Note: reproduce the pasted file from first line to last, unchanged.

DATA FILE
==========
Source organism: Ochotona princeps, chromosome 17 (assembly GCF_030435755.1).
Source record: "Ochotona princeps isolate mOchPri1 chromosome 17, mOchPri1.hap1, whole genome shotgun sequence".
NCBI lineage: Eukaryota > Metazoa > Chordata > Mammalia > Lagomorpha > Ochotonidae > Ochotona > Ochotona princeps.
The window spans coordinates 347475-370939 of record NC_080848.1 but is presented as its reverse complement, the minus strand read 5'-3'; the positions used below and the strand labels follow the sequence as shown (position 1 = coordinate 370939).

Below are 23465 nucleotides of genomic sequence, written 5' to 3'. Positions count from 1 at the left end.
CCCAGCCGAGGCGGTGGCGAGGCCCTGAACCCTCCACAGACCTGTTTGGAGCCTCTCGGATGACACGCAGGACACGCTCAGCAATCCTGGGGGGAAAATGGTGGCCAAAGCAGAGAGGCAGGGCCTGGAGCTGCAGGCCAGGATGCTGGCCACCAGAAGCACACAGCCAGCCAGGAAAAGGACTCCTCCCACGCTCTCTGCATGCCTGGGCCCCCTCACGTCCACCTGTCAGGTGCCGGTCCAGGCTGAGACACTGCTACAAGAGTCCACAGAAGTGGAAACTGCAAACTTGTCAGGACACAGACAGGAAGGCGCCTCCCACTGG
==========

Source organism: Ochotona princeps, chromosome 17 (assembly GCF_030435755.1).
Source record: "Ochotona princeps isolate mOchPri1 chromosome 17, mOchPri1.hap1, whole genome shotgun sequence".
NCBI lineage: Eukaryota > Metazoa > Chordata > Mammalia > Lagomorpha > Ochotonidae > Ochotona > Ochotona princeps.
The window spans coordinates 347475-370939 of record NC_080848.1 but is presented as its reverse complement, the minus strand read 5'-3'; the positions used below and the strand labels follow the sequence as shown (position 1 = coordinate 370939).

Below are 23465 nucleotides of genomic sequence, written 5' to 3'. Positions count from 1 at the left end.
CCCAGCCGAGGCGGTGGCGAGGCCCTGAACCCTCCACAGACCTGTTTGGAGCCTCTCGGATGACACGCAGGACACGCTCAGCAATCCTGGGGGGAAAATGGTGGCCAAAGCAGAGAGGCAGGGCCTGGAGCTGCAGGCCAGGATGCTGGCCACCAGAAGCACACAGCCAGCCAGGAAAAGGACTCCTCCCACGCTCTCTGCATGCCTGGGCCCCCTCACGTCCACCTGTCAGGTGCCGGTCCAGGCTGAGACACTGCTACAAGAGTCCACAGAAGTGGAAACTGCAAACTTGTCAGGACACAGACAGGAAGGCGCCTCCCACTGG